The European Union's interior ministers agreed Thursday on common principles guiding the way member states manage the influx of non-EU nationals. But a Blue Card scheme for skilled migrants is still on hold.
The new EU Blue Card is meant to work like the American Green Card
The immigration and asylum pact, which is due to be formally adopted by EU leaders at their October 15-16 summit, seeks to improve the management of legal immigration, tighten controls on illegal immigrants and construct a common asylum policy.
"The aim of the pact is to avoid the two obvious potential pitfalls: the creation of a European fortress, and the total opening up to illegal immigration," said French Interior Minister Brice Hortefeux, who was chairing the interior ministers' meeting.
But critics argue that the final, watered-down version agreed by ministers in Brussels on Thursday is ineffective and gives too great a voice to national governments. For instance, the pact calls on EU countries to attract more highly skilled workers from outside the bloc. But it leaves governments with the power to decide who and how many of them should be admitted in their own countries.
The Czech Republic is also currently holding up a deal on a new European "Blue Card" workers visa program. EU officials say a single and simplified EU-wide working visa is needed to attract doctors, nurses, engineers and scientsists.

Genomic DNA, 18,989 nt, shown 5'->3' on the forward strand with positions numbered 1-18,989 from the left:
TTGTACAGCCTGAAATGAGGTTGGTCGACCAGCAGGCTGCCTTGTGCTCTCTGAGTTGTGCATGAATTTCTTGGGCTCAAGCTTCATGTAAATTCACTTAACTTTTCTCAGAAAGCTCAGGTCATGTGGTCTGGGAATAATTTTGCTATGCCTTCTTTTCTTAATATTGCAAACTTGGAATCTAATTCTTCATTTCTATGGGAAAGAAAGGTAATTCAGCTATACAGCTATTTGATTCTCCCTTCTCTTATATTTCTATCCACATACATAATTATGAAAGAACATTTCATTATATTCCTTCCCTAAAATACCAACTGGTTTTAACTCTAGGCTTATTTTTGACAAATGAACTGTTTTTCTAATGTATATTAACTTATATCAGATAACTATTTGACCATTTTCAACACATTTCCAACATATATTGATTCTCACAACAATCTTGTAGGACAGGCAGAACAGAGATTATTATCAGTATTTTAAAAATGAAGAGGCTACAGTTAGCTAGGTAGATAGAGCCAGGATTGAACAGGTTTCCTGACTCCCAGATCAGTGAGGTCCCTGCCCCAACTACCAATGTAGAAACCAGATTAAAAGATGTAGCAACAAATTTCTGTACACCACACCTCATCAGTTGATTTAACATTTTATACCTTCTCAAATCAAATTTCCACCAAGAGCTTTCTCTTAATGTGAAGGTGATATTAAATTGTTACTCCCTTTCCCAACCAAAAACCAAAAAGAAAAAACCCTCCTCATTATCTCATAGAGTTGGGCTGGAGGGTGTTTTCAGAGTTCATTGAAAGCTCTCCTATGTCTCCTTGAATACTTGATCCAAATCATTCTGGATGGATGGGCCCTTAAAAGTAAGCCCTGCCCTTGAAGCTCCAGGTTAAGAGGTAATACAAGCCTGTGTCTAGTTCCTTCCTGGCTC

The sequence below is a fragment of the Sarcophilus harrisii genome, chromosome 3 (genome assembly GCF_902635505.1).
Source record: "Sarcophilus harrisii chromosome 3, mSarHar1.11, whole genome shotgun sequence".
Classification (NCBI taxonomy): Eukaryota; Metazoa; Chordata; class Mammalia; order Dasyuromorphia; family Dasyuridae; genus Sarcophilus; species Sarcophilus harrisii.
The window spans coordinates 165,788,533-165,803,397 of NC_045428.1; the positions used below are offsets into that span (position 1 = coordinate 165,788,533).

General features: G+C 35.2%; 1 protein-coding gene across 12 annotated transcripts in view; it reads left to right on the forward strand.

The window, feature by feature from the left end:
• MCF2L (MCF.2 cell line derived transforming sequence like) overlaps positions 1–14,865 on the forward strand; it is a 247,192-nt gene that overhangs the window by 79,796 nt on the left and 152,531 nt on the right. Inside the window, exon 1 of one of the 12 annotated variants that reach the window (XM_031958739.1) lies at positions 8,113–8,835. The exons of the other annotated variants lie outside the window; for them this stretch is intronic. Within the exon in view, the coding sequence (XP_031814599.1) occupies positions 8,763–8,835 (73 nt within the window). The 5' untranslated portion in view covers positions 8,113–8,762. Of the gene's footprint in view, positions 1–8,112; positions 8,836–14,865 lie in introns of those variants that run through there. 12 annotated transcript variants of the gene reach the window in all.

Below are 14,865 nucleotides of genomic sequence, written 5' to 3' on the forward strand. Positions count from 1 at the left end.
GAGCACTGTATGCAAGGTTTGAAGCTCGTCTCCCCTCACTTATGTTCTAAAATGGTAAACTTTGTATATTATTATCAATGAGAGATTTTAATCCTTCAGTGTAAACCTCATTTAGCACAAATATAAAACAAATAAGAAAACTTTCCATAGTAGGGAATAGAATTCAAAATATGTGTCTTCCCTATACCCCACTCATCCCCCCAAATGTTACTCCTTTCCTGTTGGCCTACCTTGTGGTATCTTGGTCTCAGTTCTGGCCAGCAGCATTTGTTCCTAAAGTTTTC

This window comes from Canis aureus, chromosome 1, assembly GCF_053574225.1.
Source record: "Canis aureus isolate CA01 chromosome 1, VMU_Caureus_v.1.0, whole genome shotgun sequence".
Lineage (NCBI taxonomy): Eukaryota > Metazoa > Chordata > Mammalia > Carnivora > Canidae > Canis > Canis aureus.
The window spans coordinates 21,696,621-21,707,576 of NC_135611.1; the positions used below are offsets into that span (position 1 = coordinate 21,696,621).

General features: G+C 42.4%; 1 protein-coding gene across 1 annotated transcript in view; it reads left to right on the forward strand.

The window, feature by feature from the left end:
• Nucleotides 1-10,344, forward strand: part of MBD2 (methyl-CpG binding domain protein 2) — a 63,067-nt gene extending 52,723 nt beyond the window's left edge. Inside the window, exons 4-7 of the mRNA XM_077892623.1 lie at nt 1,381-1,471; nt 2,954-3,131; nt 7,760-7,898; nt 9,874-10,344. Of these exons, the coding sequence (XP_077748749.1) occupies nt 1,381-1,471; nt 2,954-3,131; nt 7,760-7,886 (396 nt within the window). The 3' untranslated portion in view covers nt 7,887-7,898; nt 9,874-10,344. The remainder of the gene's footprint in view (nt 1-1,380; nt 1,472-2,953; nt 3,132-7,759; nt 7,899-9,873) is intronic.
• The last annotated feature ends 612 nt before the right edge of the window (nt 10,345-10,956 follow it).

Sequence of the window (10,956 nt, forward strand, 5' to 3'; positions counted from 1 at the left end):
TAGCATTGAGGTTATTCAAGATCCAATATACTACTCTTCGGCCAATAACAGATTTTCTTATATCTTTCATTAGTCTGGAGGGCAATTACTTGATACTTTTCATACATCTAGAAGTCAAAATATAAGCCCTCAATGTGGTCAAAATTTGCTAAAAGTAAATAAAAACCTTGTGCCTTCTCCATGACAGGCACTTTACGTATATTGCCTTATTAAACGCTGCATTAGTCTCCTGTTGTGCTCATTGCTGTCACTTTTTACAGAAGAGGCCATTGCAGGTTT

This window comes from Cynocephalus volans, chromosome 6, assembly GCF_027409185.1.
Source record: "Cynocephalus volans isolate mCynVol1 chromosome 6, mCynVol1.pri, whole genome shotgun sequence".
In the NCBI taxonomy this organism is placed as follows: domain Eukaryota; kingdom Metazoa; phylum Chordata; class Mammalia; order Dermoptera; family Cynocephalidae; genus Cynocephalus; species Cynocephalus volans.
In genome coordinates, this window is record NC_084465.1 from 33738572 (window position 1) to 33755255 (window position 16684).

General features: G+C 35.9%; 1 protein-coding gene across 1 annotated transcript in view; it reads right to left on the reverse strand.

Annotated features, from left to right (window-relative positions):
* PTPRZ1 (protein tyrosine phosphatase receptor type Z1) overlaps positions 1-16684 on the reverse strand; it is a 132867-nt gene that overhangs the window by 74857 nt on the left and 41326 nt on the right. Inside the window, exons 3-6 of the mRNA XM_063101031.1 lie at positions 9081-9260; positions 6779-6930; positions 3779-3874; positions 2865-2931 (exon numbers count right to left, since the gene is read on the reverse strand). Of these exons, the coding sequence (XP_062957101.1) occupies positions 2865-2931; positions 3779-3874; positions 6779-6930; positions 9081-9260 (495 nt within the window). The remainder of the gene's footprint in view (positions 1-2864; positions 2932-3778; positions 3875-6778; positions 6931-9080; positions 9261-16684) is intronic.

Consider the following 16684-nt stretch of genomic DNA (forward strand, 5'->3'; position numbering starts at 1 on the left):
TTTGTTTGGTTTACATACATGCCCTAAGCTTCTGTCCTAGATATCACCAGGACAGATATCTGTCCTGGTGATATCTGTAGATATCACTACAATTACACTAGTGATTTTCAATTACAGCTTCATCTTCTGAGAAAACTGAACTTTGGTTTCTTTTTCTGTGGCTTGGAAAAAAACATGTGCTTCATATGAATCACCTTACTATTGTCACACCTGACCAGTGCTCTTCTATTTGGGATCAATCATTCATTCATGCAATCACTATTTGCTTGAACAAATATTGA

But Interior Minister Ivan Langer said the Czechs would not agree to the plan until internal EU restrictions are lifted on the movement of workers from new member states. Germany, Belgium, Austria and Denmark have not fully opened up their labor markets to workers from those Eastern European countries who joined the bloc over the last few years.
Hortefeux said he was nonetheless confident that the EU could overcome this obstacle by the end of the year. The scheme will not, however, allow recipients to move around as freely as first envisaged.
The EU is divided over how to respond to the Iraqi refugee crisis
The pact also calls on member states to tighten controls on illegal immigrants and improve the effectiveness of controls on the bloc's external borders, for instance by sharing the fingerprints of incoming foreigners in a common database.
Another proposal involves national authorities enacting expulsion orders made by another member state. However, the EU's border control agency, Frontex, remains grossly underfunded, while there is little evidence that the mutual recognition of expulsion decisions is being implemented, according to a recent study by the Centre for European Policy Studies, a Brussels-based think tank.
Meanwhile, plans for a common asylum policy are progressing slowly and are now not expected to come into force before 2012. Highlighting the difficulties existing in this area, some member states have resisted calls by Germany and Sweden to share out some 10,000 highly vulnerable Iraqi refugees among member states.
On Thursday, ministers limited themselves to giving the green-light to a fact-finding mission to Syria and Jordan, where many displaced Iraqis have fled after the toppling of former dictator Saddam Hussein. The mission, which is to take place at the beginning of November, aims to identify those most in need of being granted asylum in Europe.